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Have you ever settled a moment to ponder on where the various hair-dos we wear today originated from? (I guess it ain’t a problem provided it looks good on me, right?) Well, that’s not a negative shot on an avenue spotlight.

Hair is a collective term for slender, threadlike outgrowths of the epidermis of mammals, forming a characteristic body covering. [Please pardon my biological venturing.]

Hairdressing has been an important part of the costume of men and women since prehistoric times. Certain examples did occur to show that:-

Members of the ancient Mesopotamian and Persian nobility curled, dyed, and plaited their long hair and beards, sometimes adding gold dust or gold and silver ornaments. Both Egyptian men (who were beardless) and women shaved their heads for coolness.

But this is against my friend- William Prynne’s (1600 - 1669) point of view-‘A woman with cut hair is a filthy spectacle, and much like a being natural and comely to women to nourish their hair, which even God and nature have given them for a covering, a token of subjection, and a natural badge to distinguish them from men’. And if we agree with him HAIR and now, we’ll do without the short for the ladies and the long for men Hairs-forth.

In Europe, about the 8th century, the tonsure, a form of hairdressing in which the crown of the head is shaved, was adopted by Christian monastic orders to indicate dedication to the service of God. Roman Catholic priests continued to wear the tonsure until 1972. (I bet you, this will soon be in vogue)

In the early 17th century European men of fashion wore long flowing Cavalier locks, often curled, piled, and perfumed. Trim mustaches and short, pointed Vandyke beards (so called from the style shown in portraits by the English painter Sir Anthony van Dyck) were in vogue.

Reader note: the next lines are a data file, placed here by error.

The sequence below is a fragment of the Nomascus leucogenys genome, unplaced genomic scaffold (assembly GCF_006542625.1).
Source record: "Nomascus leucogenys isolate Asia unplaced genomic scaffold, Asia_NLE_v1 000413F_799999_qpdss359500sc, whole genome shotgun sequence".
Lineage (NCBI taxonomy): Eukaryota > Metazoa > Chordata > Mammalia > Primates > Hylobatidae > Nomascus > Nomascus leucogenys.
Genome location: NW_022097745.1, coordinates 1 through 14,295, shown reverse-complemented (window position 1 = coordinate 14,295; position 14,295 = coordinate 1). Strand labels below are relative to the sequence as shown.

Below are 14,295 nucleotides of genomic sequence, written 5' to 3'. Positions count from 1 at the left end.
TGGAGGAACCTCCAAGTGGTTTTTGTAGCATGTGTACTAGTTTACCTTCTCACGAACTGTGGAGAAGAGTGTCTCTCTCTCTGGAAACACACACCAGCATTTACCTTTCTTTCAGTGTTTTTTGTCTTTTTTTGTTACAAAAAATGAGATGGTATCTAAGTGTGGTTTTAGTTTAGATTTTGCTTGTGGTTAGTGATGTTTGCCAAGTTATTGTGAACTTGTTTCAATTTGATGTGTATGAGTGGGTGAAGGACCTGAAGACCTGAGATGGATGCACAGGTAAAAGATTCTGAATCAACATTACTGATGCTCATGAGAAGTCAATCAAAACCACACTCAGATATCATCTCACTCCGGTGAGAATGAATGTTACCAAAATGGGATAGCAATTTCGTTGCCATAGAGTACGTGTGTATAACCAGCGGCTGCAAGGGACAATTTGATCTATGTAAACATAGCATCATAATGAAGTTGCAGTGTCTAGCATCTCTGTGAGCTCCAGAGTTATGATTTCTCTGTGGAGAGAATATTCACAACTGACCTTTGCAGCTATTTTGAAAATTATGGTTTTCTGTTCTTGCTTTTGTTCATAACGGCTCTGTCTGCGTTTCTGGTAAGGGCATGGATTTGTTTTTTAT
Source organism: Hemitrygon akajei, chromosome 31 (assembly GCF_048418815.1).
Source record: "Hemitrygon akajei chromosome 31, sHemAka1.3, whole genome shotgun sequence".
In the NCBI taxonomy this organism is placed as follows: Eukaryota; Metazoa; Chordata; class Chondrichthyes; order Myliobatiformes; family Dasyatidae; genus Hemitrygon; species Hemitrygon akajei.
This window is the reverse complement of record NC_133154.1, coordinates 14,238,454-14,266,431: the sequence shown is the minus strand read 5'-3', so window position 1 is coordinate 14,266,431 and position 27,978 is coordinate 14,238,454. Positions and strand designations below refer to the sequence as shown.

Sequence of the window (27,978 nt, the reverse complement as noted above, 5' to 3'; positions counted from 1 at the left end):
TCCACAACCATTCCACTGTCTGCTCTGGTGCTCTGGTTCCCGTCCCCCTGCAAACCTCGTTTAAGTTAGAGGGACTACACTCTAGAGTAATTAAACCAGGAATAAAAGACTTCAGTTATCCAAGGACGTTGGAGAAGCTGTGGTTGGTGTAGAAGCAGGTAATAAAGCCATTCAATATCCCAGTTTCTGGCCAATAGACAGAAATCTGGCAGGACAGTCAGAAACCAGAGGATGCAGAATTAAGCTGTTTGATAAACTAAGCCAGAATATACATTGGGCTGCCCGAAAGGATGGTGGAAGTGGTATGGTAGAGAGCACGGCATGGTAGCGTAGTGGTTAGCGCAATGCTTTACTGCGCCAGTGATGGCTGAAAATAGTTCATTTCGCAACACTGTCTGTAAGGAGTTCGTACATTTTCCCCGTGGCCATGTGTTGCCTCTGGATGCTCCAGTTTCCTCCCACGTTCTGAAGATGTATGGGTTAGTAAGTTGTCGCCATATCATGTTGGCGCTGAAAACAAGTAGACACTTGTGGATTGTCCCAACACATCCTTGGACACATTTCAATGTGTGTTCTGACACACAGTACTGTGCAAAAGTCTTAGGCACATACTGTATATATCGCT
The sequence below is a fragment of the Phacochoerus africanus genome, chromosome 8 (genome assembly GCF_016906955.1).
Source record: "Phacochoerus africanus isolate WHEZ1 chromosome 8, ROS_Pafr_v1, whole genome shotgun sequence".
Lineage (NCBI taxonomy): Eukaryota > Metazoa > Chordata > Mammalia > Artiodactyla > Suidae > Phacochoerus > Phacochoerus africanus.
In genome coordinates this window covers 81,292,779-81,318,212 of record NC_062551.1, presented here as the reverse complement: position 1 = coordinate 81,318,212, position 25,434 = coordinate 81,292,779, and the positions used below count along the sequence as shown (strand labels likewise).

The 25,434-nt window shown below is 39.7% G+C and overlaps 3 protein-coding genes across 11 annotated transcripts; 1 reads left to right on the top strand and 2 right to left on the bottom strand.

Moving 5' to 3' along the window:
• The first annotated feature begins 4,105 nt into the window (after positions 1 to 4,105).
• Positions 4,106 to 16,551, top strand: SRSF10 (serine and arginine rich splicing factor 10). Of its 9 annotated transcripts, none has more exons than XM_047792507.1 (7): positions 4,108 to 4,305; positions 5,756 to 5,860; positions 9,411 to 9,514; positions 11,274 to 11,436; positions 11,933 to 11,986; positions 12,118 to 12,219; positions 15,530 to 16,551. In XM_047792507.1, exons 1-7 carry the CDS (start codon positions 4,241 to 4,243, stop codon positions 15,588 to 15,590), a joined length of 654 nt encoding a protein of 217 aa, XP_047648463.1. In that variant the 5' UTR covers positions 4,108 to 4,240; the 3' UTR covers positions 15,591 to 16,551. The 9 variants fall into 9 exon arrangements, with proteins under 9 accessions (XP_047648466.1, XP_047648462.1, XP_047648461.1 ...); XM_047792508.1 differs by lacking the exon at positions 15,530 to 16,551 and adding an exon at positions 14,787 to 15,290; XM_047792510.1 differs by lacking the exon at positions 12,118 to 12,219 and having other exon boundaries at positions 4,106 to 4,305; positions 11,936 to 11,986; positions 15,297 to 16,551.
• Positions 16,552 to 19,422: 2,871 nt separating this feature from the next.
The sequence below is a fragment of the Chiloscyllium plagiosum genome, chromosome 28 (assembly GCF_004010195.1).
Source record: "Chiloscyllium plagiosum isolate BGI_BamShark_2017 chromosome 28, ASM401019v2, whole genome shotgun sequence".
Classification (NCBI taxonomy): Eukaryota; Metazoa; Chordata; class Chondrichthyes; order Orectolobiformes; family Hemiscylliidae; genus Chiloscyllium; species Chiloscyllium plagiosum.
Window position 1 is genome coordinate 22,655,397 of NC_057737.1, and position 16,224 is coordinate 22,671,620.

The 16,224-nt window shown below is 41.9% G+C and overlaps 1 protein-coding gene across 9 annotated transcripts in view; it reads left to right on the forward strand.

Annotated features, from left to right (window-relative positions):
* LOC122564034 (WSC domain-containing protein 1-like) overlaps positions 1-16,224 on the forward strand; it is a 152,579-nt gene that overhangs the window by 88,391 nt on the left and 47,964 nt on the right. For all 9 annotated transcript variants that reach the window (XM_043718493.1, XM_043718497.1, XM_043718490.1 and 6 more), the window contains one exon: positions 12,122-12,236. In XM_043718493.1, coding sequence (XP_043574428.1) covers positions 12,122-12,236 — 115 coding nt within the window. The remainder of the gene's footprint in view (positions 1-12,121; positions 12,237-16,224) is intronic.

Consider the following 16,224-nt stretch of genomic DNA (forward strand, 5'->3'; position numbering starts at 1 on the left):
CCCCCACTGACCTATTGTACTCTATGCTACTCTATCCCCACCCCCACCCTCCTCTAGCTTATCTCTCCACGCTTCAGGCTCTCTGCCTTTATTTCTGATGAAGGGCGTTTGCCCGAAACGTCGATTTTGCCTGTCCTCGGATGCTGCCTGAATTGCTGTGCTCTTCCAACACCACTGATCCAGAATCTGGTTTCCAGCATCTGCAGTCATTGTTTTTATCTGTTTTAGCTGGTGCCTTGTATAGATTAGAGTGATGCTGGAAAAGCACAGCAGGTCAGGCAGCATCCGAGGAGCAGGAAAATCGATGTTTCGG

With the French Revolution, hairstyles became simpler. Thereafter, men have generally worn their hair short, with recurrent periods when beards become fashionable. Women's styles moved from the simplicity of the Empire style—heads encircled by a fillet in the ancient Greek mode—to Victorian complexities of curls, ringlets, fringes, and chignons.

But hair and now with the ‘Nigerian Hairvolution’, hairs are beginning to ‘hairvolve’ into various shapes ranging from skyscrapers to ‘landscarpers’ to mohair to moron, and invariably to the spotlight stealing Mohawk-a hairstyle in which the sides of the head are shaved and the remaining hair is worn sticking up. What became associated with the punk movement in the 19th century has become Nigeria’s dress code in the 21st century. Don’t hate me! I aint saying it’s bad! I’m only saying it’s not Michael Jackson. And I’m also saying that the pop culture influenza-[not the medical illness though, my choice word for what is infectious] can’t be cured anytime soon.

While the ladies are appearing breath-taking in their femme fatale hair-wares and piercing colognes, let’s not fail to notice the afros on our gentlemen’s corner, and their stubble which could make you go HAIR-wire!!!

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